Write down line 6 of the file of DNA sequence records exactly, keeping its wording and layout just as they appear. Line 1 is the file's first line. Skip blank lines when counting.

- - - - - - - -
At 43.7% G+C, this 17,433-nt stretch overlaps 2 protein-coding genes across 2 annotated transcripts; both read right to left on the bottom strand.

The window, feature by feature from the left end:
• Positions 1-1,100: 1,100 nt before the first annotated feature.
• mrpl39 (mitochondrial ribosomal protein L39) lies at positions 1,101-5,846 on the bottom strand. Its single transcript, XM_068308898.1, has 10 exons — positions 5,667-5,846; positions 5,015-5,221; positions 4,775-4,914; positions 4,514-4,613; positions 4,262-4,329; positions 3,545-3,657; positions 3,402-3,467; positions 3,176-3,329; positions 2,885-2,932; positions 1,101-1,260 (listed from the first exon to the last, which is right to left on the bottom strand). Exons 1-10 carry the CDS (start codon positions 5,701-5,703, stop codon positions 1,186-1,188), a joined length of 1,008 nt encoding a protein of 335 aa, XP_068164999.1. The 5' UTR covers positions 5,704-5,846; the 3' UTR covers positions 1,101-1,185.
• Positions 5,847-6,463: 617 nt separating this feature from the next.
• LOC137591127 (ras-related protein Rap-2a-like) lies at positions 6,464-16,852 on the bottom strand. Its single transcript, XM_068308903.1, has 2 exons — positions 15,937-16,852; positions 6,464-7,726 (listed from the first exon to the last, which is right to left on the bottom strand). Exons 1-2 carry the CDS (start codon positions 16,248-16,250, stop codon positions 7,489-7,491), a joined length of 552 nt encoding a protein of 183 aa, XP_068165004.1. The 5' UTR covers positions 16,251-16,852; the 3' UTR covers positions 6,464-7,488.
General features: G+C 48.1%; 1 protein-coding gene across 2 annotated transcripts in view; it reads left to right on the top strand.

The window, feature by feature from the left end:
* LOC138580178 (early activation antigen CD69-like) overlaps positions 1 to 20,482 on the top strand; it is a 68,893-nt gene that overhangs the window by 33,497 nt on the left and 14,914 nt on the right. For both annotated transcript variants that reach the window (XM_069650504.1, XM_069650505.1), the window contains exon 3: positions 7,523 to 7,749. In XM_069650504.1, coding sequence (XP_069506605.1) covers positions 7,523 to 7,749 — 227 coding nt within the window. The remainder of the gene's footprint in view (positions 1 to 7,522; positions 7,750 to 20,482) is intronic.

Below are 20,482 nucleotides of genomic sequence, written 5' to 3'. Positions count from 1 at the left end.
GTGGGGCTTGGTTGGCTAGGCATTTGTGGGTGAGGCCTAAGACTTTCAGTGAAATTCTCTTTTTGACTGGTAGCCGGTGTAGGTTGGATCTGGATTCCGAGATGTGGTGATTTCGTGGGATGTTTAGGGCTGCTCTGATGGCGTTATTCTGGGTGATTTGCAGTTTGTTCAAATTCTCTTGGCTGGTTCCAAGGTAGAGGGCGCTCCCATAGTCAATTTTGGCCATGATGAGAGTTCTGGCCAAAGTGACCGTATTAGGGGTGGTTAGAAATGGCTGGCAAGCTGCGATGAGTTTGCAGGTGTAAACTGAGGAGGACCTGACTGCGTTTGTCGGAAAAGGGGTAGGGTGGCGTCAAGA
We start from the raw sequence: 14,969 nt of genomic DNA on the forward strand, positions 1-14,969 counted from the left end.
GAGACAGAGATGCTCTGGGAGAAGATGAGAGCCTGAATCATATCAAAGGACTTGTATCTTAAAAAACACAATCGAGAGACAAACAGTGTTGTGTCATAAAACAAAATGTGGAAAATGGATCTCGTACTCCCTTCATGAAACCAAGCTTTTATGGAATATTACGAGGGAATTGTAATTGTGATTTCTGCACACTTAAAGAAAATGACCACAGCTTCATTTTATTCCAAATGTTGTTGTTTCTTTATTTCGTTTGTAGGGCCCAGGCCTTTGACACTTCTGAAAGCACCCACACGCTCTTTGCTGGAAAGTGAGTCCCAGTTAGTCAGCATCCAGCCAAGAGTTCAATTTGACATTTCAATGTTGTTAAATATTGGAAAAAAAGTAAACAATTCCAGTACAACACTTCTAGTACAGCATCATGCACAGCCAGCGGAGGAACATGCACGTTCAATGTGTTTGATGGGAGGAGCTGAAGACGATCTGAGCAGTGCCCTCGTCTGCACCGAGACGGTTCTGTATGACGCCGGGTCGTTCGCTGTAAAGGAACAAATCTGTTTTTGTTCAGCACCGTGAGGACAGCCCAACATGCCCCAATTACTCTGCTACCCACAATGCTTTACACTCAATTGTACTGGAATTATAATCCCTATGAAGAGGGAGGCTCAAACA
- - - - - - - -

• LOC137591127 (ras-related protein Rap-2a-like) lies at positions 6,464-16,852 on the bottom strand. Its single transcript, XM_068308903.1, has 2 exons — positions 15,937-16,852; positions 6,464-7,726 (listed from the first exon to the last, which is right to left on the bottom strand). Exons 1-2 carry the CDS (start codon positions 16,248-16,250, stop codon positions 7,489-7,491), a joined length of 552 nt encoding a protein of 183 aa, XP_068165004.1. The 5' UTR covers positions 16,251-16,852; the 3' UTR covers positions 6,464-7,488.